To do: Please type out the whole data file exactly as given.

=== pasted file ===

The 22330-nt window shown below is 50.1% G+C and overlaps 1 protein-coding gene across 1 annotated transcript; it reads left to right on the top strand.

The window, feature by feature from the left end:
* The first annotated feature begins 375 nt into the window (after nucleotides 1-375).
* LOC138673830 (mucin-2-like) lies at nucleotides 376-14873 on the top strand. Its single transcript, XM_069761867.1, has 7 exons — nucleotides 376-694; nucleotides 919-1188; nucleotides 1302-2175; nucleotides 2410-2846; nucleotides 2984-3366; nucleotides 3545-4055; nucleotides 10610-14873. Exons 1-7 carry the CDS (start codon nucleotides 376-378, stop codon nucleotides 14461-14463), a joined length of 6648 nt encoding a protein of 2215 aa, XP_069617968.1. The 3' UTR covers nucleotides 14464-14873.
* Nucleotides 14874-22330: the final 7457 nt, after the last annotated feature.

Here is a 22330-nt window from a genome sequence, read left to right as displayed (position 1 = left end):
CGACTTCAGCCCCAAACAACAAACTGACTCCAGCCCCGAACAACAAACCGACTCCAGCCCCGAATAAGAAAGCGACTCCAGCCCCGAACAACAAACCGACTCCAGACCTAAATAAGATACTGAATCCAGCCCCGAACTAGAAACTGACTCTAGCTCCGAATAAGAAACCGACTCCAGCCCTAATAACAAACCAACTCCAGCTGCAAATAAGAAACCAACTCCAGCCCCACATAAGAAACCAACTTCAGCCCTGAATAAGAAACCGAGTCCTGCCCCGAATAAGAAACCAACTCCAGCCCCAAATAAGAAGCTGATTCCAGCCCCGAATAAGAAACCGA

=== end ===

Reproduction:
The 22330-nt window shown below is 50.1% G+C and overlaps 1 protein-coding gene across 1 annotated transcript; it reads left to right on the top strand.

The window, feature by feature from the left end:
* The first annotated feature begins 375 nt into the window (after nucleotides 1-375).
* LOC138673830 (mucin-2-like) lies at nucleotides 376-14873 on the top strand. Its single transcript, XM_069761867.1, has 7 exons — nucleotides 376-694; nucleotides 919-1188; nucleotides 1302-2175; nucleotides 2410-2846; nucleotides 2984-3366; nucleotides 3545-4055; nucleotides 10610-14873. Exons 1-7 carry the CDS (start codon nucleotides 376-378, stop codon nucleotides 14461-14463), a joined length of 6648 nt encoding a protein of 2215 aa, XP_069617968.1. The 3' UTR covers nucleotides 14464-14873.
* Nucleotides 14874-22330: the final 7457 nt, after the last annotated feature.

Here is a 22330-nt window from a genome sequence, read left to right as displayed (position 1 = left end):
CGACTTCAGCCCCAAACAACAAACTGACTCCAGCCCCGAACAACAAACCGACTCCAGCCCCGAATAAGAAAGCGACTCCAGCCCCGAACAACAAACCGACTCCAGACCTAAATAAGATACTGAATCCAGCCCCGAACTAGAAACTGACTCTAGCTCCGAATAAGAAACCGACTCCAGCCCTAATAACAAACCAACTCCAGCTGCAAATAAGAAACCAACTCCAGCCCCACATAAGAAACCAACTTCAGCCCTGAATAAGAAACCGAGTCCTGCCCCGAATAAGAAACCAACTCCAGCCCCAAATAAGAAGCTGATTCCAGCCCCGAATAAGAAACCGA